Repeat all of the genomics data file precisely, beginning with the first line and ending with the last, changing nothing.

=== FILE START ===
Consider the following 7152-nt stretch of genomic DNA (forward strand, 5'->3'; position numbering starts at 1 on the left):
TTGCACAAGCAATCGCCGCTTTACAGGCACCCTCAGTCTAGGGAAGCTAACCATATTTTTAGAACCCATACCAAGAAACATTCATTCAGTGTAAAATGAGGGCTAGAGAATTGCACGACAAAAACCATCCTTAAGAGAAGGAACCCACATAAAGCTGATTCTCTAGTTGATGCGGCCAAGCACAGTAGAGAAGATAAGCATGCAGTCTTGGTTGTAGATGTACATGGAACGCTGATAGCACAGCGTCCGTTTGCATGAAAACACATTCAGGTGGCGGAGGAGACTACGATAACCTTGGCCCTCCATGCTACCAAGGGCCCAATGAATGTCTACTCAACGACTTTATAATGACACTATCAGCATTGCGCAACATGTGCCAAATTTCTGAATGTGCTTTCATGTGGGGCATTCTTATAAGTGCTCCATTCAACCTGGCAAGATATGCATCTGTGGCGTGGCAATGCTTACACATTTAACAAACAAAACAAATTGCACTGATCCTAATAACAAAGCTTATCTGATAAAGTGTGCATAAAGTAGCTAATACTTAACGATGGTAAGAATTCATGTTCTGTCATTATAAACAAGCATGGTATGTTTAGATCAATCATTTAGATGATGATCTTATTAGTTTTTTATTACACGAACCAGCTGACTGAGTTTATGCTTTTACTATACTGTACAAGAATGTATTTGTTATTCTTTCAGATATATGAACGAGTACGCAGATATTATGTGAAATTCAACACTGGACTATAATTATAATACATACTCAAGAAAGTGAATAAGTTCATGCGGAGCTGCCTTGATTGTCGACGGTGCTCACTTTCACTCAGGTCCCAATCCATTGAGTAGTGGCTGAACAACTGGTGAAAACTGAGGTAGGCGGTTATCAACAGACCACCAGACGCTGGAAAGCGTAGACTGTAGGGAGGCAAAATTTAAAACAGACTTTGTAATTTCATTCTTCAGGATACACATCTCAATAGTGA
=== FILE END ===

Consider the following 7152-nt stretch of genomic DNA (forward strand, 5'->3'; position numbering starts at 1 on the left):
TTGCACAAGCAATCGCCGCTTTACAGGCACCCTCAGTCTAGGGAAGCTAACCATATTTTTAGAACCCATACCAAGAAACATTCATTCAGTGTAAAATGAGGGCTAGAGAATTGCACGACAAAAACCATCCTTAAGAGAAGGAACCCACATAAAGCTGATTCTCTAGTTGATGCGGCCAAGCACAGTAGAGAAGATAAGCATGCAGTCTTGGTTGTAGATGTACATGGAACGCTGATAGCACAGCGTCCGTTTGCATGAAAACACATTCAGGTGGCGGAGGAGACTACGATAACCTTGGCCCTCCATGCTACCAAGGGCCCAATGAATGTCTACTCAACGACTTTATAATGACACTATCAGCATTGCGCAACATGTGCCAAATTTCTGAATGTGCTTTCATGTGGGGCATTCTTATAAGTGCTCCATTCAACCTGGCAAGATATGCATCTGTGGCGTGGCAATGCTTACACATTTAACAAACAAAACAAATTGCACTGATCCTAATAACAAAGCTTATCTGATAAAGTGTGCATAAAGTAGCTAATACTTAACGATGGTAAGAATTCATGTTCTGTCATTATAAACAAGCATGGTATGTTTAGATCAATCATTTAGATGATGATCTTATTAGTTTTTTATTACACGAACCAGCTGACTGAGTTTATGCTTTTACTATACTGTACAAGAATGTATTTGTTATTCTTTCAGATATATGAACGAGTACGCAGATATTATGTGAAATTCAACACTGGACTATAATTATAATACATACTCAAGAAAGTGAATAAGTTCATGCGGAGCTGCCTTGATTGTCGACGGTGCTCACTTTCACTCAGGTCCCAATCCATTGAGTAGTGGCTGAACAACTGGTGAAAACTGAGGTAGGCGGTTATCAACAGACCACCAGACGCTGGAAAGCGTAGACTGTAGGGAGGCAAAATTTAAAACAGACTTTGTAATTTCATTCTTCAGGATACACATCTCAATAGTGA